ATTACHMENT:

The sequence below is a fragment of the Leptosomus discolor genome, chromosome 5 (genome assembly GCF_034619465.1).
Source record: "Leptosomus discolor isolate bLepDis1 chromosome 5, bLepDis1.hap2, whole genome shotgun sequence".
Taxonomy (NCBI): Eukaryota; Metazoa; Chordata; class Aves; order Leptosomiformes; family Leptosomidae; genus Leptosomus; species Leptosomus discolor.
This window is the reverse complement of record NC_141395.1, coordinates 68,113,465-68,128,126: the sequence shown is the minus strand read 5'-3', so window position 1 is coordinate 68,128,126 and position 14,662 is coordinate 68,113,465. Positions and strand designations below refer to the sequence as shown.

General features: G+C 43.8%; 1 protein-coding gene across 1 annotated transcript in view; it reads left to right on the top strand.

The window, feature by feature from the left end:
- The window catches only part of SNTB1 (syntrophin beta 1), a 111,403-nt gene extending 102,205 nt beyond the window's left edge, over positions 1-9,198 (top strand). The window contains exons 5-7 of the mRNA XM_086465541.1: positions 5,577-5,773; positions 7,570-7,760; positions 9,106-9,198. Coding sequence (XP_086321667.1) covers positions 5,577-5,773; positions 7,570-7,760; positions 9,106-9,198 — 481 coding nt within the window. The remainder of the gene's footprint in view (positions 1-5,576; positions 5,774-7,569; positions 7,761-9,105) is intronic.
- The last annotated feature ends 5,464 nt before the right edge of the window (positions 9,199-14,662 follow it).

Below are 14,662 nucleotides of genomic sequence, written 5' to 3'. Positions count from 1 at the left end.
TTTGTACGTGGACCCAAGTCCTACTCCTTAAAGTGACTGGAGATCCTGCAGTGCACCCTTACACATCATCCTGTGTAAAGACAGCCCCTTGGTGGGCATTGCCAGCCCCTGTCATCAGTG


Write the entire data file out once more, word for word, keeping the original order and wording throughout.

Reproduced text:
The sequence below is a fragment of the Leptosomus discolor genome, chromosome 5 (genome assembly GCF_034619465.1).
Source record: "Leptosomus discolor isolate bLepDis1 chromosome 5, bLepDis1.hap2, whole genome shotgun sequence".
Taxonomy (NCBI): Eukaryota; Metazoa; Chordata; class Aves; order Leptosomiformes; family Leptosomidae; genus Leptosomus; species Leptosomus discolor.
This window is the reverse complement of record NC_141395.1, coordinates 68,113,465-68,128,126: the sequence shown is the minus strand read 5'-3', so window position 1 is coordinate 68,128,126 and position 14,662 is coordinate 68,113,465. Positions and strand designations below refer to the sequence as shown.

General features: G+C 43.8%; 1 protein-coding gene across 1 annotated transcript in view; it reads left to right on the top strand.

The window, feature by feature from the left end:
- The window catches only part of SNTB1 (syntrophin beta 1), a 111,403-nt gene extending 102,205 nt beyond the window's left edge, over positions 1-9,198 (top strand). The window contains exons 5-7 of the mRNA XM_086465541.1: positions 5,577-5,773; positions 7,570-7,760; positions 9,106-9,198. Coding sequence (XP_086321667.1) covers positions 5,577-5,773; positions 7,570-7,760; positions 9,106-9,198 — 481 coding nt within the window. The remainder of the gene's footprint in view (positions 1-5,576; positions 5,774-7,569; positions 7,761-9,105) is intronic.
- The last annotated feature ends 5,464 nt before the right edge of the window (positions 9,199-14,662 follow it).

Below are 14,662 nucleotides of genomic sequence, written 5' to 3'. Positions count from 1 at the left end.
TTTGTACGTGGACCCAAGTCCTACTCCTTAAAGTGACTGGAGATCCTGCAGTGCACCCTTACACATCATCCTGTGTAAAGACAGCCCCTTGGTGGGCATTGCCAGCCCCTGTCATCAGTG